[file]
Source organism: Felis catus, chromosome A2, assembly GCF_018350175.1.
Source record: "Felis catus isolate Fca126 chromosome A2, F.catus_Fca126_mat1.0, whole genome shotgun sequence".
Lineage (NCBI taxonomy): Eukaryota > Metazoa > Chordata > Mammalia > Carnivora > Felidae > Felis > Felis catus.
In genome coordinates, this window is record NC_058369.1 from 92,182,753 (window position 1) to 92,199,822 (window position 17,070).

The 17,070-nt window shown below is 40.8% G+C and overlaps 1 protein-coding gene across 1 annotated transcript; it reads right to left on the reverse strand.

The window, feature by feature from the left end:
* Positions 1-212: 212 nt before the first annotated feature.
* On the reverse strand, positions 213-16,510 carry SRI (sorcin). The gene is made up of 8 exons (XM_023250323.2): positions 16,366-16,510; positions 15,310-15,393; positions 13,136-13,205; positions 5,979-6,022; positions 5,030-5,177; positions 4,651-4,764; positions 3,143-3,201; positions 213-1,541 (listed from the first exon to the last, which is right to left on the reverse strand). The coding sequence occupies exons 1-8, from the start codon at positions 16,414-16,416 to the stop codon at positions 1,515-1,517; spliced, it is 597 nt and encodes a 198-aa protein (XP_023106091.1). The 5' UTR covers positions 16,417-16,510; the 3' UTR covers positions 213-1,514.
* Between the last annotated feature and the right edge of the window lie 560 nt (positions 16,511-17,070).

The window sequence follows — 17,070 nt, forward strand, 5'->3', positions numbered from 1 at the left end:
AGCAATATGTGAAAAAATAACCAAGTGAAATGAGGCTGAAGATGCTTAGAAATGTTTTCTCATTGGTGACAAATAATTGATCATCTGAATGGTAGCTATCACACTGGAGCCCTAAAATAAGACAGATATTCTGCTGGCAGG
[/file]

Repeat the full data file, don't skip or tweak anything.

Source organism: Felis catus, chromosome A2, assembly GCF_018350175.1.
Source record: "Felis catus isolate Fca126 chromosome A2, F.catus_Fca126_mat1.0, whole genome shotgun sequence".
Lineage (NCBI taxonomy): Eukaryota > Metazoa > Chordata > Mammalia > Carnivora > Felidae > Felis > Felis catus.
In genome coordinates, this window is record NC_058369.1 from 92,182,753 (window position 1) to 92,199,822 (window position 17,070).

The 17,070-nt window shown below is 40.8% G+C and overlaps 1 protein-coding gene across 1 annotated transcript; it reads right to left on the reverse strand.

The window, feature by feature from the left end:
* Positions 1-212: 212 nt before the first annotated feature.
* On the reverse strand, positions 213-16,510 carry SRI (sorcin). The gene is made up of 8 exons (XM_023250323.2): positions 16,366-16,510; positions 15,310-15,393; positions 13,136-13,205; positions 5,979-6,022; positions 5,030-5,177; positions 4,651-4,764; positions 3,143-3,201; positions 213-1,541 (listed from the first exon to the last, which is right to left on the reverse strand). The coding sequence occupies exons 1-8, from the start codon at positions 16,414-16,416 to the stop codon at positions 1,515-1,517; spliced, it is 597 nt and encodes a 198-aa protein (XP_023106091.1). The 5' UTR covers positions 16,417-16,510; the 3' UTR covers positions 213-1,514.
* Between the last annotated feature and the right edge of the window lie 560 nt (positions 16,511-17,070).

The window sequence follows — 17,070 nt, forward strand, 5'->3', positions numbered from 1 at the left end:
AGCAATATGTGAAAAAATAACCAAGTGAAATGAGGCTGAAGATGCTTAGAAATGTTTTCTCATTGGTGACAAATAATTGATCATCTGAATGGTAGCTATCACACTGGAGCCCTAAAATAAGACAGATATTCTGCTGGCAGG